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Of course, most of the commentary today will be around the FOMC meeting but it’s important to remember that tightening will happen eventually. Unfortunately, the later it happens, the faster it’ll potentially happen.
Conversely, if they do start hiking earlier then the move is likely to be gradual. The greenback is relatively flat heading into the results of the meeting but I’m sure volatility will resume soon after. What’s perhaps crucial for the Asian region is that a more hawkish Fed will lead to capital flight from emerging markets if the timing surprises.
Equities in China have continued to nudge higher – not even another poor property prices reading was enough to see the rally stall. February property prices fell in 69 out of 70 cities as the sector continued to struggle. However, the premier, Li, is keeping equities buoyant after comments from the weekend suggested China will be looking to defend its growth target this year.
Fortescue takes a hit
The impact of a slower China growth rate is being felt by the ASX 200, where confidence in the mid-tier mining space just seems to have departed. Declining property prices are not good for resources demand, particularly iron ore and coal.
Iron ore supply has been ramping up and demand has not quite been in similar form. Many would think any stimulus hope for China would prompt demand but this is no longer necessarily the case as recent China stimulus has been highly targeted.
Rural and agricultural development has been in favour with officials recently, as opposed to property and infrastructure as in the past. The growing speculative nature of many of the mid-tier iron ore names has been made apparent by Fortescue Metals’ current demise. Buying any significant dips in FMG in the past used to be almost a sure bet but now you get the sense investors are beginning to doubt in a big way.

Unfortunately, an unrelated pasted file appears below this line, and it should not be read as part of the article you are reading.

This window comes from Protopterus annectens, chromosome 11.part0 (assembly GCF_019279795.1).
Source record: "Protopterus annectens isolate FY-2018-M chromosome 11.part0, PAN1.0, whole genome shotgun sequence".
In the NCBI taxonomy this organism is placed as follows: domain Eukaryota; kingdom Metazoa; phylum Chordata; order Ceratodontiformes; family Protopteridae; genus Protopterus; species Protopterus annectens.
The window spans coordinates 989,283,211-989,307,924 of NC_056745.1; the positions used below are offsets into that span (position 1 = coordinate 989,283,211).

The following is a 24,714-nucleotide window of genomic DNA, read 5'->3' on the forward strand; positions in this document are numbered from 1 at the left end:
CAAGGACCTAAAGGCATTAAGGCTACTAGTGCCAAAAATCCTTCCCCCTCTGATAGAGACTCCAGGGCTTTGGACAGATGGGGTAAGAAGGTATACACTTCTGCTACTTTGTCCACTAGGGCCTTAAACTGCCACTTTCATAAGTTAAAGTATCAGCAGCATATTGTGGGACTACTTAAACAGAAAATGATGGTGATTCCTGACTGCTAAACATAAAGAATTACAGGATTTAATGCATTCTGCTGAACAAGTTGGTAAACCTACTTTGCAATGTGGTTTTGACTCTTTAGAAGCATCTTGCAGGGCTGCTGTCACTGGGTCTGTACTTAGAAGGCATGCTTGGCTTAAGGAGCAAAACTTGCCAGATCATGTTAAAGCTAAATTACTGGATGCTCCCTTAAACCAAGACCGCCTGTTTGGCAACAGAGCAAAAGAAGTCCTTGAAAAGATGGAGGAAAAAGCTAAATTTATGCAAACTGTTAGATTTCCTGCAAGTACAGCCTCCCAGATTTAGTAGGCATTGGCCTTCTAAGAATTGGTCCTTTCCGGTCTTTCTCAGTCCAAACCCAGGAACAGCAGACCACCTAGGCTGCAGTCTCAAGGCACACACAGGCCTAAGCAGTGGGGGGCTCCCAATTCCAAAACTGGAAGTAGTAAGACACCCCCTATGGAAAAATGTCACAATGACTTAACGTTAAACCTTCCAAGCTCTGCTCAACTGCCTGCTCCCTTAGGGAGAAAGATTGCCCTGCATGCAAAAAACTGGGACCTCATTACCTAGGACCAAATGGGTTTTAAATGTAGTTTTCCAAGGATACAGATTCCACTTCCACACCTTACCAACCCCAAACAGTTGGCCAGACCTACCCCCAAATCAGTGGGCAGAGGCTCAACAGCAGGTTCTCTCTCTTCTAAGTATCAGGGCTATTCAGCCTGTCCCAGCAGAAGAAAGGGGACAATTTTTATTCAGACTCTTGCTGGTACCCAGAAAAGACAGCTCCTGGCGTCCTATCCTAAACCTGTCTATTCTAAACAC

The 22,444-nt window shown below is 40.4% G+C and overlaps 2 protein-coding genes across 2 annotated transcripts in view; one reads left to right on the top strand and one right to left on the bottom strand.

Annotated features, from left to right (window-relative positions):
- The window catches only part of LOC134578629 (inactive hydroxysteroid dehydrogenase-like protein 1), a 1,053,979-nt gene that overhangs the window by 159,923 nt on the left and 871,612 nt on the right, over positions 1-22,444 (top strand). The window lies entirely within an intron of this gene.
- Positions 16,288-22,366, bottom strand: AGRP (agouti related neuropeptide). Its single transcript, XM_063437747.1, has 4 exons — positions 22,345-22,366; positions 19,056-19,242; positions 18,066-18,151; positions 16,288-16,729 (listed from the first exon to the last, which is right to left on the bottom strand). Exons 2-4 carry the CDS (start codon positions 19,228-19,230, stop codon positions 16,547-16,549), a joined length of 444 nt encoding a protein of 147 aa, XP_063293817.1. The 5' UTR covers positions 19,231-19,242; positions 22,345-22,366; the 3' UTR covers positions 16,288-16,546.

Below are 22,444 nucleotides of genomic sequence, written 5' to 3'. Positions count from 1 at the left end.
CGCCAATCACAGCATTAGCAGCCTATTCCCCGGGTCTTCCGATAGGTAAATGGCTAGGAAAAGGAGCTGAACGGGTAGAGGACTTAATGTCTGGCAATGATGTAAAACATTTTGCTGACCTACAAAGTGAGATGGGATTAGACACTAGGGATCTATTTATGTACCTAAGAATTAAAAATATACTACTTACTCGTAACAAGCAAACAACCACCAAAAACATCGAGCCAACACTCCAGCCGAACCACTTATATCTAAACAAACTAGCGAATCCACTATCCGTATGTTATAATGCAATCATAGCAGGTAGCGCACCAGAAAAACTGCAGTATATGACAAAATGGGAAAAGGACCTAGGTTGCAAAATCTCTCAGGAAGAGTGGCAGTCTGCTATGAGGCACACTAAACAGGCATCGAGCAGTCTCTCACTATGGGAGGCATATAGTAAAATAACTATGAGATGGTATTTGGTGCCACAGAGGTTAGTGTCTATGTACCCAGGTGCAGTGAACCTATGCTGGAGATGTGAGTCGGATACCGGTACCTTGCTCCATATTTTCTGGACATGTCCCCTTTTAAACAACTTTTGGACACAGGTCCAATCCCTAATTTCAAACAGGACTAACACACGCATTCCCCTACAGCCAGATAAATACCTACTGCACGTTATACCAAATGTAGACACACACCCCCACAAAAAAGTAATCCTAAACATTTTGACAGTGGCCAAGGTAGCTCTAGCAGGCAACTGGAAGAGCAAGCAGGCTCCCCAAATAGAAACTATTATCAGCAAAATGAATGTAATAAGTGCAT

The fact the company has had to pull its bond issue (after having failed to secure a bank loan facility), leaving it with a hole in its balance sheet, has seen its share price pummelled today. The fact iron ore prices continue to deteriorate is not helping the case at all as it only means cash flow will slow significantly.
Investors will now be wondering where the funding to fill the gap will come from. In fact, unless a resource company offers attractive yield as is the case with BHP, WPL and RIO, then investors seem uninterested at the moment. Energy names are also in a similar position as an oil glut has triggered fresh selling.
Fed language key
Ahead of the European open, we are calling the major bourses mildly firmer. There isn’t much on the European economic calendar but in the UK we have a raft of releases. The BoE minutes will be released, along with the claimant count change and average earnings. The unemployment rate is expected to marginally improve and then we get the annual budget release later on.
All these releases will put the pound firmly until we get the results of the FOMC meeting. This will be the key event and is likely to be greeted by some interesting price action, starting with the greenback.
Wording is the buzzword and many feel Janet Yellen will get this absolutely right. Bottom line, the data-dependency of rates lift-off is likely to be reinforced and this could be accompanied by a tweak in the language, particularly around the ‘patience’ reference.
The smart money is likely to be looking to react to the results here as opposed to pre-empting them. The simple reasoning is that the move isn’t likely to be a mere flash in the pan and there will be plenty to digest from the meeting and press conference.